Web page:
Hemodynamic Responses of Unfit Healthy Women at a Training Session with Nintendo Wii: A Possible Impact on the General Well-Being
Renato S Monteiro-Junior *, 1, Luiz F Figueiredo 2, Isabel Conceição 2, Carolina Carvalho 2, Eduardo Lattari 3, Gioia Mura 4, Sérgio Machado 3, 5, Elirez B da Silva 6
Identifiers and Pagination:Year: 2014
First Page: 172
Last Page: 175
Publisher ID: CPEMH-10-172
Article History:Received Date: 10/8/2014
Revision Received Date: 20/10/2014
Acceptance Date: 21/10/2014
Electronic publication date: 19 /12/2014
Collection year: 2014
open-access license: This is an open access article licensed under the terms of the Creative Commons Attribution Non-Commercial License (http://creativecommons.org/licenses/by-nc/3.0/) which permits unrestricted, non-commercial use, distribution and reproduction in any medium, provided the work is properly cited.
The purpose of this study was assess the effect of a training session with Nintendo Wii® on the hemodynamic responses of healthy women not involved in regular physical exercise. Method: Twenty-five healthy unfit women aged 28 ± 6 years played for 10 minutes the game Free Run (Wii Fit Plus). The resting heart rate (RHR), systolic and diastolic blood pressures (SBP and DBP), and double (rate-pressure) product (DP) were measured before and after activity. The HR during the activity (exercise heart rate, EHR) was measured every minute.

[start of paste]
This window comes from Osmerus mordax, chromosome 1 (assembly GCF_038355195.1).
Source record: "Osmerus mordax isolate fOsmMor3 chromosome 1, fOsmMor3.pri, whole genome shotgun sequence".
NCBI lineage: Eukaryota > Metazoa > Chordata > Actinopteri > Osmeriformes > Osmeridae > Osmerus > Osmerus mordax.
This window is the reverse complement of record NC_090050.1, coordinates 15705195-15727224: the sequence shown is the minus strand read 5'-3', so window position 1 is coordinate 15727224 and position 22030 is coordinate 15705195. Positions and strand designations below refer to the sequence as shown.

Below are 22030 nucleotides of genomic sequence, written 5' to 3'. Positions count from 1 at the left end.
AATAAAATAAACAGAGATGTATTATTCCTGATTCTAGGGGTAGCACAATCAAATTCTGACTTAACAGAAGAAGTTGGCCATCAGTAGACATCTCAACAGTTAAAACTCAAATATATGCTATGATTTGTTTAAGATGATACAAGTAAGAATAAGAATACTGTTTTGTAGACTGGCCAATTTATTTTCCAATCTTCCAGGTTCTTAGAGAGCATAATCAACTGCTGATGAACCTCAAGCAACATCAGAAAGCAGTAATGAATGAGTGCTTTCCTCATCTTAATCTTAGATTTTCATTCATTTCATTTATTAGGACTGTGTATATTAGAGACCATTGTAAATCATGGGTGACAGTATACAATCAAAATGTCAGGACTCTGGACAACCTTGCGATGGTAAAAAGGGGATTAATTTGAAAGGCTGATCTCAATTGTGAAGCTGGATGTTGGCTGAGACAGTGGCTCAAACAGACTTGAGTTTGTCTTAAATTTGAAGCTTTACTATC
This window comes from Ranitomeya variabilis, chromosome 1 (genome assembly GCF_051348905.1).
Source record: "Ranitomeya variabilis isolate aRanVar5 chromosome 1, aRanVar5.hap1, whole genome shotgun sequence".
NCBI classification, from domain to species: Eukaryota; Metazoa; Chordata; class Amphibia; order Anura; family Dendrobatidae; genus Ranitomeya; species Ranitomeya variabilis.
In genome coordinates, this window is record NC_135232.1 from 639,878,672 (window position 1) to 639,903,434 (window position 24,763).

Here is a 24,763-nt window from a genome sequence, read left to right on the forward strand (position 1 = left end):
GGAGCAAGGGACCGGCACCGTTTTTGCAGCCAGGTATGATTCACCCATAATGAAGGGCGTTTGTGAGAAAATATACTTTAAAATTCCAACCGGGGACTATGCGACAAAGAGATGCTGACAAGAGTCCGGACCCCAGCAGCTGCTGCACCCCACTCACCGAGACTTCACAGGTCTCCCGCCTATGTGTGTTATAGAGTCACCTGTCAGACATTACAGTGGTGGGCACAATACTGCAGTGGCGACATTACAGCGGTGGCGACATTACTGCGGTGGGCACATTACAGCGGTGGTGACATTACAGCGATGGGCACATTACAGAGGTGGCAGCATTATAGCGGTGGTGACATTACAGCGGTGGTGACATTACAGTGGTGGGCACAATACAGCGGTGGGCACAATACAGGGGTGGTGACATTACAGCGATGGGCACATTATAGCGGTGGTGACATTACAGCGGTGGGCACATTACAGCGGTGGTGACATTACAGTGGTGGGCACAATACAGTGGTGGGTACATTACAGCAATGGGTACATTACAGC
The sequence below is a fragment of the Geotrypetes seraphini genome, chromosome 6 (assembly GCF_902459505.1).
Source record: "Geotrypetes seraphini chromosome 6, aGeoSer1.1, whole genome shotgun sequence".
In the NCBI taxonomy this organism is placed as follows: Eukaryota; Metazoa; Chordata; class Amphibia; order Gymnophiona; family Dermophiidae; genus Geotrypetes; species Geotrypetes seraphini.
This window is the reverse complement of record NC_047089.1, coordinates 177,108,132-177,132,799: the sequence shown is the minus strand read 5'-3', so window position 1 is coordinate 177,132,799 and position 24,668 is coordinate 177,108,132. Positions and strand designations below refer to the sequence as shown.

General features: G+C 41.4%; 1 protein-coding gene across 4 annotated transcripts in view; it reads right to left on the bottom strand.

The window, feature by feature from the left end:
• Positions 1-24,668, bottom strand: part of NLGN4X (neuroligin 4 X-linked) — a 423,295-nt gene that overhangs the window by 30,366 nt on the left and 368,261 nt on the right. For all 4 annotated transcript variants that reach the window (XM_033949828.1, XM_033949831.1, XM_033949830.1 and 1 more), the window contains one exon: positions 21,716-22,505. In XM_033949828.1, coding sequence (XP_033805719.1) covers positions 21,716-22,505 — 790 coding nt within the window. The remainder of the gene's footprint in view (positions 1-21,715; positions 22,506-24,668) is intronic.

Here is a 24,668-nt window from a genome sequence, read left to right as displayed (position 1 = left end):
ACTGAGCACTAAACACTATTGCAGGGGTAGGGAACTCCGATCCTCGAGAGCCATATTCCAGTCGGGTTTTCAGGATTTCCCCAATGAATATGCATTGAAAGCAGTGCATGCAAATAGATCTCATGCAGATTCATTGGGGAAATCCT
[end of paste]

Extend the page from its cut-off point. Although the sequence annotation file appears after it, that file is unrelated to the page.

A statistically significant difference was observed between the RHR (75 ± 9 bpm) and the mean EHR (176 ± 15 bpm) (P < 0.001). The EHR remained in the target zone for aerobic exercise until the fifth minute of activity, which coincided with the upper limit of the aerobic zone (80% heart rate reserve (HRR) + RHR) from the sixth to tenth minute. The initial (110 ± 8 mmHg) and final (145 ± 17 mmHg) SBP (P < 0.01) were significantly different, as were the initial (71 ± 8 mmHg) and final (79 ± 9 mmHg) DBP (P < 0.01). A statistically significant difference was observed between the pre- (8.233 ± 1.141 bpm-mmHg) and post-activity (25.590 ± 4.117 bpm-mmHg) DP (P < 0.01).
Physical exercise while playing Free Run sufficed to trigger acute hemodynamic changes in healthy women who were not engaged in regular physical exercise.